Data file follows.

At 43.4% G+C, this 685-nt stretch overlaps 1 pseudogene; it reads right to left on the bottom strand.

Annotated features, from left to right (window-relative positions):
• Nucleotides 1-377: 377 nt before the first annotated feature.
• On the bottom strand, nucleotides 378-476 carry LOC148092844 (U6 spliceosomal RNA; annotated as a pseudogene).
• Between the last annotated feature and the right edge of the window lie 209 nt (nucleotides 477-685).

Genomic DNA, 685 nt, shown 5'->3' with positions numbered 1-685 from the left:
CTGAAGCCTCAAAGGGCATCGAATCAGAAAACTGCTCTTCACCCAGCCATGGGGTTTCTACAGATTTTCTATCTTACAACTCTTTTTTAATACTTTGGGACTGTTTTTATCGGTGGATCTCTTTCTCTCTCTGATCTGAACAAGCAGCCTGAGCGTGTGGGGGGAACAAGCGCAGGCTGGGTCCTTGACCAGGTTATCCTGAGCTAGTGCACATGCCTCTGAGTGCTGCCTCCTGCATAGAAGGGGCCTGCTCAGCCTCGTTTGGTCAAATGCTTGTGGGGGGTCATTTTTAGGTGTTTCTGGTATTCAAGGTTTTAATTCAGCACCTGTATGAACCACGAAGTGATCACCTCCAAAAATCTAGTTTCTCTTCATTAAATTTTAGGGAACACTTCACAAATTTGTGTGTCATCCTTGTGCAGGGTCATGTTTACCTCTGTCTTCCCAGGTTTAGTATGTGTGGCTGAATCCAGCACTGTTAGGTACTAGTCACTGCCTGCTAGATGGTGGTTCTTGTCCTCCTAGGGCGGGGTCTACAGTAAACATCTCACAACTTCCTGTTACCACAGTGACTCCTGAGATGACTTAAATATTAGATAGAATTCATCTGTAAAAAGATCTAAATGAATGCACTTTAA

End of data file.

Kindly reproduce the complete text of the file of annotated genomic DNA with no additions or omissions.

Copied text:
At 43.4% G+C, this 685-nt stretch overlaps 1 pseudogene; it reads right to left on the bottom strand.

Annotated features, from left to right (window-relative positions):
• Nucleotides 1-377: 377 nt before the first annotated feature.
• On the bottom strand, nucleotides 378-476 carry LOC148092844 (U6 spliceosomal RNA; annotated as a pseudogene).
• Between the last annotated feature and the right edge of the window lie 209 nt (nucleotides 477-685).

Genomic DNA, 685 nt, shown 5'->3' with positions numbered 1-685 from the left:
CTGAAGCCTCAAAGGGCATCGAATCAGAAAACTGCTCTTCACCCAGCCATGGGGTTTCTACAGATTTTCTATCTTACAACTCTTTTTTAATACTTTGGGACTGTTTTTATCGGTGGATCTCTTTCTCTCTCTGATCTGAACAAGCAGCCTGAGCGTGTGGGGGGAACAAGCGCAGGCTGGGTCCTTGACCAGGTTATCCTGAGCTAGTGCACATGCCTCTGAGTGCTGCCTCCTGCATAGAAGGGGCCTGCTCAGCCTCGTTTGGTCAAATGCTTGTGGGGGGTCATTTTTAGGTGTTTCTGGTATTCAAGGTTTTAATTCAGCACCTGTATGAACCACGAAGTGATCACCTCCAAAAATCTAGTTTCTCTTCATTAAATTTTAGGGAACACTTCACAAATTTGTGTGTCATCCTTGTGCAGGGTCATGTTTACCTCTGTCTTCCCAGGTTTAGTATGTGTGGCTGAATCCAGCACTGTTAGGTACTAGTCACTGCCTGCTAGATGGTGGTTCTTGTCCTCCTAGGGCGGGGTCTACAGTAAACATCTCACAACTTCCTGTTACCACAGTGACTCCTGAGATGACTTAAATATTAGATAGAATTCATCTGTAAAAAGATCTAAATGAATGCACTTTAA